Napoleon Hill in his classic work, Think and Grow Rich, tells us we should burn all our ships.
“Every person who wins in any undertaking must be willing to burn his ships and cut all sources of retreat... to be sure of maintaining that state of mind knows as a burning desire to win, essential to success.” Napoleon Hill
Change management requires strong commitment. In early 2009, The M ITRE Corporation introduced a Web 2.0 innovation management platform as the host-environment for our annual internal Research Programproposal competition. Like early explorers in uncharted waters, MITRE committed to a radical change in process and a new technology platform with the implementation of one of our first externally hosted services. Leadership and the development team were committed to see this experiment through to the end. At times, it seemed as if we had burned all of our ships but, in fact, MITRE successfully navigated its way to this new territory of innovation communities.
The vision at the outset was that the new platform represented innovation inside our innovation program. Therefore, the mindset of the team was to be agile and responsive as we shepherded our employees in adopting new work practices. This strategy, along with the CTO’s position that the new platform be the only way staff could compete, resulted in a successful culture shift to a new way of working.
Real-world examples leveraging theory and frameworks
My first series of blogs will be grounded in experiences and examples of introducing an innovation management platform in the enterprise. At the outset of the project, I relied on three main concepts for thinking about and validating design and Community Management decisions:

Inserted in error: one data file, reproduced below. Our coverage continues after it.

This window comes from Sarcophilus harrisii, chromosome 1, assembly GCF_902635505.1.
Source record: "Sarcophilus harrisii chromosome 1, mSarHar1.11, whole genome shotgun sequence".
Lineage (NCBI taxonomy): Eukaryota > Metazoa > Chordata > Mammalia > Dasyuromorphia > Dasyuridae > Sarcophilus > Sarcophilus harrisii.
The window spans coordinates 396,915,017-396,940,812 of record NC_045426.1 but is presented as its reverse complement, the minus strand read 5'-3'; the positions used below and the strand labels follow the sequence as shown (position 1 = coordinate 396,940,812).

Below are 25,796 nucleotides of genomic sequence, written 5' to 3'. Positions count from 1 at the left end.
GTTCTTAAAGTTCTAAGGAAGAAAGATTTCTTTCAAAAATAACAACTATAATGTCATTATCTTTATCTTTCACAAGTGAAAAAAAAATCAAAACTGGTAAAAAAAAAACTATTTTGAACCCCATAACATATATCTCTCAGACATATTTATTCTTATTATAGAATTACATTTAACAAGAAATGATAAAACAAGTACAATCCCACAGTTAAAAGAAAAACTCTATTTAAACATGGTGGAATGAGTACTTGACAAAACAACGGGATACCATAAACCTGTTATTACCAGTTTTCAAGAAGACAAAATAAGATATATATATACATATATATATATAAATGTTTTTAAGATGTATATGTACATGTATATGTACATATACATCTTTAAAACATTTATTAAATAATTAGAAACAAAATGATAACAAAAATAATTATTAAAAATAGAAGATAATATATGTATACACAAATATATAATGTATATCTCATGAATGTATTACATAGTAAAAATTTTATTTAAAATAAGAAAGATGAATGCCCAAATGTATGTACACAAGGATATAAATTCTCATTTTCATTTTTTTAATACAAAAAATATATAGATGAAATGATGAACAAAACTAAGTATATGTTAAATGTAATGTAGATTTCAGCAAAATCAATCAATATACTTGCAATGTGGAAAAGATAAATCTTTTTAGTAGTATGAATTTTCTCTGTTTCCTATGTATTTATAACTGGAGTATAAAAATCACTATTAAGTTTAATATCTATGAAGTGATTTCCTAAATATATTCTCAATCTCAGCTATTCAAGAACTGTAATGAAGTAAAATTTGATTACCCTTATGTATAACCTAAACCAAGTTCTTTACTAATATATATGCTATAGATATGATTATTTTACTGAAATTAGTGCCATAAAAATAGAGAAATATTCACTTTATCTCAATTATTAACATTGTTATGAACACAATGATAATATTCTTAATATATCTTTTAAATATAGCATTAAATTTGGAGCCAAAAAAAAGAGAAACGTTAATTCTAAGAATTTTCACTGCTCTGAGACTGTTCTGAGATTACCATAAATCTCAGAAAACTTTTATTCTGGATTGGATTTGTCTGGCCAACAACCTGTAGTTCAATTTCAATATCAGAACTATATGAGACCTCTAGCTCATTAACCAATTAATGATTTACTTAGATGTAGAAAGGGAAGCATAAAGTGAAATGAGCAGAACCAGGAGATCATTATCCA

Optimal Experience: In Mihaly Csikzentmihalyi’s seminal work, Flow: The Psychology of Optimal Experience, he describes common characteristics of optimal experience as: “a sense that one’s skills are adequate to cope with the challenges at hand, in a goal-directed, rule-bound action system that provides clear cues as to how well one is performing”. This mindset helped shaped every aspect of user touch-points with the innovation management environment – from idea submission, to commenting, to reviews, to technical support.
System Dynamics: Leverage Points: Places to intervene in a System by Donnella Meadows, presented a useful framework for identifying the highest leverage point in the system where we could have the greatest impact. “These are places within a complex system (a corporation, an economy, a living body, a city, an ecosystem) where a small shift in one thing can produce big changes in everything.”
Collective Intelligence: the definition of Collective Intelligence (CI) that helped influence platform designs is from a business intelligence perspective that presents CI as an umbrella concept and emergent behavior brought on by Web 2.0 social and technological advances.
In aggregate, these three concepts formed the baseline mindset used to design-customize communities and manage day-to-day operations/engagement. Weekly blogs will discuss aspects of these three main concepts in the context of community design, implementation and management.
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